Ross Petty's excellent Cinderella will make you feel like a kid again
Last Updated: 6th December 2008, 4:12am

If panto were an Olympic sport, then one suspects Ross Petty has been slowly assembling a gold medal team over the past decade and more.

And, this year, that team has put together what even the most venal French judge would have to judge a gold medal routine.

It's called Cinderella: The Sillylicious Family Musical and it opened at the Elgin Theatre Thursday in what is almost certain to be a too-brief run, once the word gets around.

And that word will be "great": From script to direction to casting, this Cinderella may be wearing glass slippers, but the rest of her is pure gold.

The script is courtesy of playwright Chris Earle who, after last year's Peter Pan misfire, has finally found the philosopher's stone when it comes to transforming the dross of well-worn fairytales into pure panto fools' gold, stripping the meat off the bones of a well-worn story and padding it out with a mix of songs and silliness that will have 'em rolling in the aisles throughout the holidays.

From a fairy godmother with short-term memory problems to a cootie-driven lass carriage, Earle combines the familiar with the sublimely ridiculous with such a deft touch that it all becomes fresh and new and, best of all, delightful.

Once Earle finished working his magic, Petty then handed it over to director Ted Dykstra, and he, too, seems to have plugged straight into the panto ethos, polishing Earle's script until it shines like a new penny.

To accomplish this, Dykstra and Petty have assembled a flawless cast and transformed it into an impressive piece of panto machinery.

To carry the love story that sits at the story's heart, they've recruited Paula Brancati as a thoroughly modern Cinderella, opposite Jake Epstein's rocking Prince George, both of whom shine. Perhaps the final testament to their skill is they can hold their own against everything this panto can throw at them.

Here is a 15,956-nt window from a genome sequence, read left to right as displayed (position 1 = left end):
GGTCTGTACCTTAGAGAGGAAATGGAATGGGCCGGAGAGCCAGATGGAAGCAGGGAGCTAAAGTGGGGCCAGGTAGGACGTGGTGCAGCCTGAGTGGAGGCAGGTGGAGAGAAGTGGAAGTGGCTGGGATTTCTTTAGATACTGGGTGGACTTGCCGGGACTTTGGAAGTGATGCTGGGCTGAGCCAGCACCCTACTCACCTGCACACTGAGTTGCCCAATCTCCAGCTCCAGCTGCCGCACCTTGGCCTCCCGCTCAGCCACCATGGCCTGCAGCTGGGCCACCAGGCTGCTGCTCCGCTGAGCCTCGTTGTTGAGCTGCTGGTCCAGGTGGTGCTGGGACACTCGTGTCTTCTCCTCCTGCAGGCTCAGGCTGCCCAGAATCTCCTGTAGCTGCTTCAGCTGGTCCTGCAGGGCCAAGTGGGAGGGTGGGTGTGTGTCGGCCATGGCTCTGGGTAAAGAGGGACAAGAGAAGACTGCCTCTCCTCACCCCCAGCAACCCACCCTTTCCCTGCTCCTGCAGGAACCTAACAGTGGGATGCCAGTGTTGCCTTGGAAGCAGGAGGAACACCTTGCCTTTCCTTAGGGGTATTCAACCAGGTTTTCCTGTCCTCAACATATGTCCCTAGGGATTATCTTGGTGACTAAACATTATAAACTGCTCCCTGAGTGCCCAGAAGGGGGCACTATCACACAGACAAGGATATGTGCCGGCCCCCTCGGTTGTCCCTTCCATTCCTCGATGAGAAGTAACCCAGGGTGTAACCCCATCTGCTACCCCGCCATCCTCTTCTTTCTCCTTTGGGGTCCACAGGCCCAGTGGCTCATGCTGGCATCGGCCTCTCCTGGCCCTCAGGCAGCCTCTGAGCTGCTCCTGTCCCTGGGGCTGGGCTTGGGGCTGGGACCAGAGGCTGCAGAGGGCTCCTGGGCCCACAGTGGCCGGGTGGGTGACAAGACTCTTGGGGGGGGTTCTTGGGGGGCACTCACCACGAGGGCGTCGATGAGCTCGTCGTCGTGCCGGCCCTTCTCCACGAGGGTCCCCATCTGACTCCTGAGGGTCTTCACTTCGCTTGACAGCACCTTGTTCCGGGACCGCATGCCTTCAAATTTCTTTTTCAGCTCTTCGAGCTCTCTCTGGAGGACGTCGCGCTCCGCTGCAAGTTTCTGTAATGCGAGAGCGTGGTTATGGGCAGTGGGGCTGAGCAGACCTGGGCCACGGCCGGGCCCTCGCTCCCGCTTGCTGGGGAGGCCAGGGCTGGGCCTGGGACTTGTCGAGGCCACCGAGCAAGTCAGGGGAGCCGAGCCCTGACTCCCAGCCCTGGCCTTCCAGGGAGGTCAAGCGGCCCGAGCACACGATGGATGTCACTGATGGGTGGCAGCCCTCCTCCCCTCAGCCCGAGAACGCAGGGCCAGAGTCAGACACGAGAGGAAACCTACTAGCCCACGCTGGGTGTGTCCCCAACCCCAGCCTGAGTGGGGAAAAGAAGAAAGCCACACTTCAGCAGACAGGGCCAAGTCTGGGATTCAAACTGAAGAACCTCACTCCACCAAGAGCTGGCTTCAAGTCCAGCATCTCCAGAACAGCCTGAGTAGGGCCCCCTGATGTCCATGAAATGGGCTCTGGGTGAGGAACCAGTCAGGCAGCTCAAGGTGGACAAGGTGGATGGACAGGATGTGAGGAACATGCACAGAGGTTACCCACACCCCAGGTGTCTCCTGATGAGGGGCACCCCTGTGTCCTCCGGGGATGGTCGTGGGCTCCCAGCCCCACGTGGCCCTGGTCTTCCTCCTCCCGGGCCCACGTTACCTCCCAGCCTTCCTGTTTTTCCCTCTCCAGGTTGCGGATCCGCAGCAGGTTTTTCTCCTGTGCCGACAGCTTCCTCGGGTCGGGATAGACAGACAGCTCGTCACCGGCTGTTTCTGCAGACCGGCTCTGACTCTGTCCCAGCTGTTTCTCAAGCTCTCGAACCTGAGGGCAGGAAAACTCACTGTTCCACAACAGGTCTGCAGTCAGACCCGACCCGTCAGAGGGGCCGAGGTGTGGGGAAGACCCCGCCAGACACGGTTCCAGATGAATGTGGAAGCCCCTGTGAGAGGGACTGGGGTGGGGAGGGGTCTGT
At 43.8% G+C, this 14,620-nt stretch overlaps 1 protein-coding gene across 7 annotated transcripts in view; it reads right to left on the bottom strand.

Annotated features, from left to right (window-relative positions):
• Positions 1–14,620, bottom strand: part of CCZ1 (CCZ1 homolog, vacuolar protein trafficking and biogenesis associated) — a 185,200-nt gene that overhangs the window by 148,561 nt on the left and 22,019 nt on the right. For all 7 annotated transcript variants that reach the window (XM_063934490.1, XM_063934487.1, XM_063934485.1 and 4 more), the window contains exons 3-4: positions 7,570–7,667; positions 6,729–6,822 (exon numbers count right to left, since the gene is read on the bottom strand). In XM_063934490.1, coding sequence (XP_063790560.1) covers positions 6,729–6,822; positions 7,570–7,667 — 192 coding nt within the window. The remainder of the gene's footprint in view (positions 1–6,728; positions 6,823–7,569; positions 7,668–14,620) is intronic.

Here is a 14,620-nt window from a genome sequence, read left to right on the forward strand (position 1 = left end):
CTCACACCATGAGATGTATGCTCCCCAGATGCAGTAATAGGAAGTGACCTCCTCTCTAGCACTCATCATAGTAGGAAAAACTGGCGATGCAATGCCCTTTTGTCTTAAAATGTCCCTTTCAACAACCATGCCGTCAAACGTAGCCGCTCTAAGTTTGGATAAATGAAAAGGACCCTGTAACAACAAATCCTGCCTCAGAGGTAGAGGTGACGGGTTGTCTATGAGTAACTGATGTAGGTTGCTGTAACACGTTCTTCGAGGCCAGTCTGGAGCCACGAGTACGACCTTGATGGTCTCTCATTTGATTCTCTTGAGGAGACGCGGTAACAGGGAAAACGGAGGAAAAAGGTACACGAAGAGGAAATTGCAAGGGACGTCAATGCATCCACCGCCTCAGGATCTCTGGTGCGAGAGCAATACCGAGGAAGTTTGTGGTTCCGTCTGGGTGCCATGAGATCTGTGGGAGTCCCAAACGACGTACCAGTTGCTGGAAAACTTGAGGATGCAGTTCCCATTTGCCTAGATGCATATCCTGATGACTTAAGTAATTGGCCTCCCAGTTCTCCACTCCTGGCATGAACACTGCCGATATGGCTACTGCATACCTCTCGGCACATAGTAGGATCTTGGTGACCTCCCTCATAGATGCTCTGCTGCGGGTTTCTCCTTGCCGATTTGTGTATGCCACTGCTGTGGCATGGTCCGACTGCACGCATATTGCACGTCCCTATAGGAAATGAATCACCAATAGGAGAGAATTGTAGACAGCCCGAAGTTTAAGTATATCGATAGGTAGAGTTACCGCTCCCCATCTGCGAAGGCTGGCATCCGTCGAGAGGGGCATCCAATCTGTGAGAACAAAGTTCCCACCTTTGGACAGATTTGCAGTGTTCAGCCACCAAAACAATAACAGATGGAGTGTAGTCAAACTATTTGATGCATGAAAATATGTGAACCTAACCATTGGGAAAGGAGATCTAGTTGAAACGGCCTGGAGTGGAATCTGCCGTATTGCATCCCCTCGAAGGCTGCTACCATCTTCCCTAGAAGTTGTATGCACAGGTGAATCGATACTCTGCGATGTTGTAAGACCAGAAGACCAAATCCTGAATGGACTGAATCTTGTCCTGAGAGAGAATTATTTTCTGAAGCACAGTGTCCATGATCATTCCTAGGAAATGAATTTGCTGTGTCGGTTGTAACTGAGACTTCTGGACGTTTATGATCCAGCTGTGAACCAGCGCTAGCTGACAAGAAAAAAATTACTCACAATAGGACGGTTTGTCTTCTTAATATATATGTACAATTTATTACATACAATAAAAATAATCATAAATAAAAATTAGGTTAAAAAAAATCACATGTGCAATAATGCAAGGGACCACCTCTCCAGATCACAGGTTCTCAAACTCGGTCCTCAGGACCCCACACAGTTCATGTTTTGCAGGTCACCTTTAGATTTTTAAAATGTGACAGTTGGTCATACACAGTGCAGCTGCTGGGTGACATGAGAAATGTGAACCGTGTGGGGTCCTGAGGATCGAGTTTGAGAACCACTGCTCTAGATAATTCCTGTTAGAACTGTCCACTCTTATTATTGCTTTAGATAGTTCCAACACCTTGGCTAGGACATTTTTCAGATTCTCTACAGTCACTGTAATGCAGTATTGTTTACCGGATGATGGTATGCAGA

That would include that aforementioned fairy godmother (winningly played by Patty Sullivan in a stunning professional debut) and Cinderella's loyal and loveable sidekick (played by veteran Eddie Glen), both of whom give performances certain to charm, as do Karen LeBlanc and Laurie Murdock in supporting roles.

But mostly, the silliness comes courtesy of Cinderella's wicked stepmother, the buxom Bertha Von Botox (Petty himself) and her two strapping daughters, Carnivia (Adam Brazier) and Plumbum (Dan Chameroy) -- a trio of thesps who cheerfully remind us at every turn what a key role "drag" plays in the phrase: "What the cat dragged in."

Sporting a front porch that would be the envy of any southern plantation house, Petty is a cloying vision in mephitidaen black and white, with just a touch of purple passion, while Brazier and Chameroy conspire with costume designer Erika Connor to put colour blindness at the top of a lot of Santa Wish Lists.

Happily, their performances are even more fearless than their costumes, with Brazier and Chameroy plumbing the depths of vacuity with all-out verve and leaving it to Petty to prove that, while wife Karen Kain may not be the only one in the family who dances, she's most definitely the only one who dances well.

Of course, there's lot of audience participation and music, "inspired by" a range of pop hits and, thanks to choreographer Tracey Flye, there's also some pretty spiffy dancing that shows off the chorus to perfection. And, yes, there's even the obligatory nod to corporate sponsors, this year carried to such delicious heights that the panto could become the Super Bowl of must-see Christmas advertising.

Most of all, there's plenty of Petty in a panto that flirts constantly with theatrical disaster, but never succumbs, soaring to ever-higher heights of Petty-propelled silliness without ever going completely over the top.

Christmas, they tell us, is for kids, and if you ever needed a reminder that, at heart, we are all kids -- and occasionally, who of us doesn't? -- Cinderella: The Sillyicious Family Musical is just the ticket.

Elgin Theatre
Director: Ted Dykstra
Starring: the Ensemble
Sun Rating: 5 out of 5

Source: Toronto Sun